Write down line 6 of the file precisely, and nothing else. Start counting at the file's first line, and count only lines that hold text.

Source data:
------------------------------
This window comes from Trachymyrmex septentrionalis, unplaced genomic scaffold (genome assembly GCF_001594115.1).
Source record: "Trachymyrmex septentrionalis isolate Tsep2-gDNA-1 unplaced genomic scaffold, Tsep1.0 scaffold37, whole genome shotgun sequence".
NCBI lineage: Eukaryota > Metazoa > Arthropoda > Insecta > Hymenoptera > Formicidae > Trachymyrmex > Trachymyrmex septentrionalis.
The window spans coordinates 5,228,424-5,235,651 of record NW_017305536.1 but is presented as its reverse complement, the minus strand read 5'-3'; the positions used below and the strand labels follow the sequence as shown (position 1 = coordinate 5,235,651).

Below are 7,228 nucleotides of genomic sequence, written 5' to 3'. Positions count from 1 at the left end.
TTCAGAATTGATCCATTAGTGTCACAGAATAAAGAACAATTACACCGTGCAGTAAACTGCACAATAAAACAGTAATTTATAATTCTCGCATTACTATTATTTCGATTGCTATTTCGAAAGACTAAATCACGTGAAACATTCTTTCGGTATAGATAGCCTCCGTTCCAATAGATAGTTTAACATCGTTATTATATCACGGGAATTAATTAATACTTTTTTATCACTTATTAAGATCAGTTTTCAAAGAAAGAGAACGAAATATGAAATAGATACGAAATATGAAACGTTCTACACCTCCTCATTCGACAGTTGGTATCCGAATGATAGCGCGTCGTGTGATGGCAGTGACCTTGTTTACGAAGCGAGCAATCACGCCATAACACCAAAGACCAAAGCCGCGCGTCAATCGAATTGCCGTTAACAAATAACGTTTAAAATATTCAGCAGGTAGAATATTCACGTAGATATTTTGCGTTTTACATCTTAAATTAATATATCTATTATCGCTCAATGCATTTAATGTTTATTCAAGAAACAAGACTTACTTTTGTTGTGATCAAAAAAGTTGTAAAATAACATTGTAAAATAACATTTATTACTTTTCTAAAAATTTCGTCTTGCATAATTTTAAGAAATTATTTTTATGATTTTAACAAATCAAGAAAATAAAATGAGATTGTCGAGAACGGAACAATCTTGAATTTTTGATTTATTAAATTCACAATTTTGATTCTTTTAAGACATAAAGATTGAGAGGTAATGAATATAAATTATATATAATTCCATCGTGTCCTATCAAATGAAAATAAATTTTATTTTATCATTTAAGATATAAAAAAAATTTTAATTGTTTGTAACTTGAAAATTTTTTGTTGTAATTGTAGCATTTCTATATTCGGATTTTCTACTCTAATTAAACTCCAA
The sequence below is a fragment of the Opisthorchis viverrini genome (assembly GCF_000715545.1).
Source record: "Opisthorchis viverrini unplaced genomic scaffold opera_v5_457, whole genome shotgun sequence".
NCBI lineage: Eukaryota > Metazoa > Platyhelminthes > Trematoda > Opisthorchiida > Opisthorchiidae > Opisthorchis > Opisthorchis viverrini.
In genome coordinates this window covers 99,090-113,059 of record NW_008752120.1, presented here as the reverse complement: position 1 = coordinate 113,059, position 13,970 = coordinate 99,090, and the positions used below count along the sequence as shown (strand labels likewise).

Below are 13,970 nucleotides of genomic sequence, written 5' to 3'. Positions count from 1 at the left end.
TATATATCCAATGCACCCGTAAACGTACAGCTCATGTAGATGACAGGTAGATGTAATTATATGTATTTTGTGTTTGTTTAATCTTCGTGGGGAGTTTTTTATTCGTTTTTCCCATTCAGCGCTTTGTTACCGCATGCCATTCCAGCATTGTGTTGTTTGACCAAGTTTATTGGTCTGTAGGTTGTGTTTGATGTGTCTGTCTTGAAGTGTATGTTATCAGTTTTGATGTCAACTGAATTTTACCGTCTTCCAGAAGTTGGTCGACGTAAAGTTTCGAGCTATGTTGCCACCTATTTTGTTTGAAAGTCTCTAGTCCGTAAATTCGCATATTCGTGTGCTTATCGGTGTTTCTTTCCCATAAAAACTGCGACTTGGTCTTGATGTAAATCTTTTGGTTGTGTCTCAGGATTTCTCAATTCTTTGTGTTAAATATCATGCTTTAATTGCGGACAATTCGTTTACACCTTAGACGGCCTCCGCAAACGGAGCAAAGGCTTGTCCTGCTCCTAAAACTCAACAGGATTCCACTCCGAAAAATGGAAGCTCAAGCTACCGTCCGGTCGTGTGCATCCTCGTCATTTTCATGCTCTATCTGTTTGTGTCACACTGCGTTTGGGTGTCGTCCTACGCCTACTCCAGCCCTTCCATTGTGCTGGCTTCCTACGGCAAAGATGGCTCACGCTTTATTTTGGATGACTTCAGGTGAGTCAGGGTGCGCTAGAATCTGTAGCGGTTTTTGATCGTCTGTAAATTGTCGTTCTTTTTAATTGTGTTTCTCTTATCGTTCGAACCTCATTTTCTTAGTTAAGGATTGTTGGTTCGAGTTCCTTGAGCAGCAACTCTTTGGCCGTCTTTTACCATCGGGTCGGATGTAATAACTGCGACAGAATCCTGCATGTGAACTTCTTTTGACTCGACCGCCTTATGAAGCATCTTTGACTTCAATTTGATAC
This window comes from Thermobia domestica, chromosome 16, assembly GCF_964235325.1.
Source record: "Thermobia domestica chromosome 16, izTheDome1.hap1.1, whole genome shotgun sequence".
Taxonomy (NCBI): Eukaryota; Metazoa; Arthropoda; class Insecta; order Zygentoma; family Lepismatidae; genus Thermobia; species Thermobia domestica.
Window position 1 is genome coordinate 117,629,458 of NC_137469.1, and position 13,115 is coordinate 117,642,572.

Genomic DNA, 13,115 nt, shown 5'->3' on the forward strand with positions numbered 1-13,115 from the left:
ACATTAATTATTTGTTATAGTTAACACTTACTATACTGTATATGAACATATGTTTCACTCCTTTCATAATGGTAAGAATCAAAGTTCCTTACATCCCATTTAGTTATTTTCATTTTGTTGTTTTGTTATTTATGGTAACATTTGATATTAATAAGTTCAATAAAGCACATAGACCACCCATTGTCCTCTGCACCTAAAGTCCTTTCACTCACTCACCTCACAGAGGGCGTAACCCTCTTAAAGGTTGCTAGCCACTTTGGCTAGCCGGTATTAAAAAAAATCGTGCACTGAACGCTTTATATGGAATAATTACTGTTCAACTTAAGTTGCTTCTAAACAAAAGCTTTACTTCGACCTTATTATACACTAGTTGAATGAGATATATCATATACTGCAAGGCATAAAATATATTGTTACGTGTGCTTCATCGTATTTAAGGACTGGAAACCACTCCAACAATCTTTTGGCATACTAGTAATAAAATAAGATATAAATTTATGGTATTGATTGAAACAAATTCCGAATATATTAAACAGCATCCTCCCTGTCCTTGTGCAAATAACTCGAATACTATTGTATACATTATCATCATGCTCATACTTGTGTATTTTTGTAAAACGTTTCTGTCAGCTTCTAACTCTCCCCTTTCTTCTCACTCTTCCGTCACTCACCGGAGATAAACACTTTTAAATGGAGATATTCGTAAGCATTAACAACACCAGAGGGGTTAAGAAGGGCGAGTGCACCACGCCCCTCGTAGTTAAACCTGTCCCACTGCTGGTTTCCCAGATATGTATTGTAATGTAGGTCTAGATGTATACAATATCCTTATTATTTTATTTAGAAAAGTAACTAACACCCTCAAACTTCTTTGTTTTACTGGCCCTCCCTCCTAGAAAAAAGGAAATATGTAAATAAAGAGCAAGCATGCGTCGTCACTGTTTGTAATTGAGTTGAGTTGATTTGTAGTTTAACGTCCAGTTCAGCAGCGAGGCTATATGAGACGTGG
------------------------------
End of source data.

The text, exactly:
TTCAGAATTGATCCATTAGTGTCACAGAATAAAGAACAATTACACCGTGCAGTAAACTGCACAATAAAACAGTAATTTATAATTCTCGCATTACTATTATTTCGATTGCTATTTCGAAAGACTAAATCACGTGAAACATTCTTTCGGTATAGATAGCCTCCGTTCCAATAGATAGTTTAACATCGTTATTATATCACGGGAATTAATTAATACTTTTTTATCACTTATTAAGATCAGTTTTCAAAGAAAGAGAACGAAATATGAAATAGATACGAAATATGAAACGTTCTACACCTCCTCATTCGACAGTTGGTATCCGAATGATAGCGCGTCGTGTGATGGCAGTGACCTTGTTTACGAAGCGAGCAATCACGCCATAACACCAAAGACCAAAGCCGCGCGTCAATCGAATTGCCGTTAACAAATAACGTTTAAAATATTCAGCAGGTAGAATATTCACGTAGATATTTTGCGTTTTACATCTTAAATTAATATATCTATTATCGCTCAATGCATTTAATGTTTATTCAAGAAACAAGACTTACTTTTGTTGTGATCAAAAAAGTTGTAAAATAACATTGTAAAATAACATTTATTACTTTTCTAAAAATTTCGTCTTGCATAATTTTAAGAAATTATTTTTATGATTTTAACAAATCAAGAAAATAAAATGAGATTGTCGAGAACGGAACAATCTTGAATTTTTGATTTATTAAATTCACAATTTTGATTCTTTTAAGACATAAAGATTGAGAGGTAATGAATATAAATTATATATAATTCCATCGTGTCCTATCAAATGAAAATAAATTTTATTTTATCATTTAAGATATAAAAAAAATTTTAATTGTTTGTAACTTGAAAATTTTTTGTTGTAATTGTAGCATTTCTATATTCGGATTTTCTACTCTAATTAAACTCCAA